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Gap Axes Men’s Activewear Brand Hill City After Two-Year Run

While active and athleisure apparel has become the uniform of choice for many homebound consumers during the coronavirus crisis, not all brands have been able to capitalize on the craze.

Last week, Gap Inc. announced that it would be folding its Hill City brand of men’s performance clothing after just two years.

The decision comes amid supply-chain-induced turmoil for the fashion firm, which owns the Gap, Old Navy, Banana Republic and Athleta brands. Earlier this spring, the San Francisco-based apparel giant halted orders on summer product across its portfolio, and asked suppliers to hold off on production for fall amid decreased consumer spending and the threat of an economic recession.

The move devastated the firm’s international factory partners in countries like Bangladesh, India and Myanmar. But the clothing company faced substantial financial hurdles even before store shutdowns went into effect.

Gap Inc.’s fiscal 2019 results showed comparable sales were down 1 percent year over year. Net sales were also down 1 percent to $16.4 billion, and projections for comparable sales in fiscal 2020 were to be down by single digits even before factoring in the impacts of the pandemic.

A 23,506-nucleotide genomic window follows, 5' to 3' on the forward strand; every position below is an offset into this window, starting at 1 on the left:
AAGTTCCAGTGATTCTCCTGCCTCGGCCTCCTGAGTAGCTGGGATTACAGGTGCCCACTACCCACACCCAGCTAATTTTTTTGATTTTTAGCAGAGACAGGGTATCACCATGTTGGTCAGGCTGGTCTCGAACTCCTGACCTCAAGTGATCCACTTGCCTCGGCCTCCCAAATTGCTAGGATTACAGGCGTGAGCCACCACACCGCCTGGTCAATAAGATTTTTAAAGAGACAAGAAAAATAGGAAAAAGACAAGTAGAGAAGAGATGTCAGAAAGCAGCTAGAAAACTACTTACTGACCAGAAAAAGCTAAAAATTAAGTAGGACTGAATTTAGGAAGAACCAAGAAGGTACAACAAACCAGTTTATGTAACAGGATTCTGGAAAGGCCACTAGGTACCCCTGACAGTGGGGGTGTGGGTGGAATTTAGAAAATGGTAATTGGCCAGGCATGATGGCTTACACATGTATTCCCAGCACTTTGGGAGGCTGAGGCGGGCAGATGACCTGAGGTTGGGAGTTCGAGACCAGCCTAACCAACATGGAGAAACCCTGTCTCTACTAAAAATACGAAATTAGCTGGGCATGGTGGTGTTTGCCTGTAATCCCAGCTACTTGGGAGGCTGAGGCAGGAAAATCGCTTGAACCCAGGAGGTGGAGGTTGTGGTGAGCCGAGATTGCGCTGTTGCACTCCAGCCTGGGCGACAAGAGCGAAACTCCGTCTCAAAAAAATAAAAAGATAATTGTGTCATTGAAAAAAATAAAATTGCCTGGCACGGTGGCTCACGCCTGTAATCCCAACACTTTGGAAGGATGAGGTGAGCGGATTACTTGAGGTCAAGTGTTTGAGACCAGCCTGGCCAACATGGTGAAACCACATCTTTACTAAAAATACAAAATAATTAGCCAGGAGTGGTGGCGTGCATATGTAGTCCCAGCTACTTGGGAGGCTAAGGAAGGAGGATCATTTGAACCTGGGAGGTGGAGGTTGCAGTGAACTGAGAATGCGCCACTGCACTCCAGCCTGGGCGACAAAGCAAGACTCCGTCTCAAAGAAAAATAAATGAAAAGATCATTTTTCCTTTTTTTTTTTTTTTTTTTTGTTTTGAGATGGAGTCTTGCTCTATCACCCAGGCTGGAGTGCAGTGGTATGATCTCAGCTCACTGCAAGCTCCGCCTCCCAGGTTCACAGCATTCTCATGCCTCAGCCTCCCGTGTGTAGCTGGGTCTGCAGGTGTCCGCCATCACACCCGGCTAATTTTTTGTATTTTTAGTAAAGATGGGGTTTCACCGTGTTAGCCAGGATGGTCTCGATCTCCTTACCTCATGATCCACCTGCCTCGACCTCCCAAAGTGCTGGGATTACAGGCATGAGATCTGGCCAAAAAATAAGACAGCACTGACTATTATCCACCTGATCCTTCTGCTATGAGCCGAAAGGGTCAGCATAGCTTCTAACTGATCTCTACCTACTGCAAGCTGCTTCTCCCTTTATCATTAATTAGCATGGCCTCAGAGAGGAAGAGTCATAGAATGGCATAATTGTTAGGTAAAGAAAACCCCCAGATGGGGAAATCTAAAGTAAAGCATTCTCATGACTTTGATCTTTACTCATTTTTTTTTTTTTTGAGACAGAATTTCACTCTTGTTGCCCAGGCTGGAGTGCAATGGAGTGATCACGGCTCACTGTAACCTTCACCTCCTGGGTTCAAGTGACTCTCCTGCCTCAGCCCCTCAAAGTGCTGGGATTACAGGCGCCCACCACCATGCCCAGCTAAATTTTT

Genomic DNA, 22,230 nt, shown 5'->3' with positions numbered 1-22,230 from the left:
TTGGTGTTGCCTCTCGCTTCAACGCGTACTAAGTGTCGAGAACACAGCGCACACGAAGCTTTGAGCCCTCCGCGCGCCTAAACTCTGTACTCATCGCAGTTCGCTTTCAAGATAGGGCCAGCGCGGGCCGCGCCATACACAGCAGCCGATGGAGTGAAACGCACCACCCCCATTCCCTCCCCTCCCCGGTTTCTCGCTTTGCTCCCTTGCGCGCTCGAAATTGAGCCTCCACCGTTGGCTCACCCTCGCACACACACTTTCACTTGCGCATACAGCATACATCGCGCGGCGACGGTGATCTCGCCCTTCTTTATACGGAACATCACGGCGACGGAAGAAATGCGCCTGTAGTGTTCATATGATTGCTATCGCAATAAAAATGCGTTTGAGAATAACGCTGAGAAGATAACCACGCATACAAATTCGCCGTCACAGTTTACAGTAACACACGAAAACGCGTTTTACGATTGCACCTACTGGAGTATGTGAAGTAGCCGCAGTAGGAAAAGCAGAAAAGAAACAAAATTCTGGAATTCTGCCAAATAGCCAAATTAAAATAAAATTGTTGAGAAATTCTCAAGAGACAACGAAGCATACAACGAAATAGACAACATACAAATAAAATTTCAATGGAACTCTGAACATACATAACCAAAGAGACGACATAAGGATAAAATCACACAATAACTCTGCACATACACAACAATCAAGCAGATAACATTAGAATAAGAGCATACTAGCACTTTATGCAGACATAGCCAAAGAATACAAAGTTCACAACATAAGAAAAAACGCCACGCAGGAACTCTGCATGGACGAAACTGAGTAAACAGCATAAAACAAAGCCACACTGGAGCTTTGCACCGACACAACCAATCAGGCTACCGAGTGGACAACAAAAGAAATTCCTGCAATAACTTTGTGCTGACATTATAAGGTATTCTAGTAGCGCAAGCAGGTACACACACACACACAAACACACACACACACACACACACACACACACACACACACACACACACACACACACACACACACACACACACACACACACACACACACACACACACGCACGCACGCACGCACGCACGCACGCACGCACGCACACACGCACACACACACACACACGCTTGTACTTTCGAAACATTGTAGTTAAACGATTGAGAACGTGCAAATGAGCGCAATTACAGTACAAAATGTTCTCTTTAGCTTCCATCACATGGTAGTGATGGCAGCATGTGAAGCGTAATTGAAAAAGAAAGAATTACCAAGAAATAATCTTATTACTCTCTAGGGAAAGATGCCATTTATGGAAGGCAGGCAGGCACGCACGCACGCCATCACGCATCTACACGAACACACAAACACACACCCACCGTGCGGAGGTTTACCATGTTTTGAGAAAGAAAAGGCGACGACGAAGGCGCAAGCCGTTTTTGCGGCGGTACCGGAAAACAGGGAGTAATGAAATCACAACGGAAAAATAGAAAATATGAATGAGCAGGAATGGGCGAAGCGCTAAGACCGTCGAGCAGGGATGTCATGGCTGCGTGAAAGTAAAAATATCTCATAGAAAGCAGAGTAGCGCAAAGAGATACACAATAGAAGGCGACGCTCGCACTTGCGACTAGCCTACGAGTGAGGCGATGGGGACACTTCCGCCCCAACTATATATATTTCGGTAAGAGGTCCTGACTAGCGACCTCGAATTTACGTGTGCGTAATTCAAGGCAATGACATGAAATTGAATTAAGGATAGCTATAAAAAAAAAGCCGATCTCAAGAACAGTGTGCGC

While Hill City is no more, other brands are finding a place in the spotlight as retail-loving consumers search for a practical way to get their shopping fix.

Los Angeles-based activewear brand Vuori has been inundated with online orders since its five stores shut down. The brand has had to re-up on its ultra-popular performance joggers for men and women, made from a proprietary blend of fine denier polyester and elastane, after selling out multiple times.

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Men’s performance label Rhone, which does a booming business on its direct-to-consumer site, has extended a helping hand to its wholesale partners during the crisis. The brand dropped credit card processing fees at Nordstrom and Equinox, two of its top partners, to help bolster the retailers’ sales throughout the pandemic.

New players are also seizing on the opportunity to jump into the mix. Men’s active apparel startup Fox & Robin will launch its line of compression shorts and shirts this fall, tapping into consumers’ desire for comfortable, yet consciously made, staples.

According to NPD data released in early March, men’s active wear sales have grown by 2 percent over the past year, outpacing women’s performance apparel, which remained flat year over year. Of 2019’s $50.3 billion in activewear sales, purchases were split nearly evenly, with men accounting for 51 percent, and women accounting for 49 percent.

Still, men’s undeniable affinity for performance clothing wasn’t enough to propel Hill City forward.

“We are living in unprecedented times with unprecedented consequences,” Noah Palmer, head of Hill City, said in a statement describing the brand’s decision to close. “I am so proud of the Hill City team and what we accomplished in such a short time.”

The brand will continue to take orders and returns before winding down over the coming months.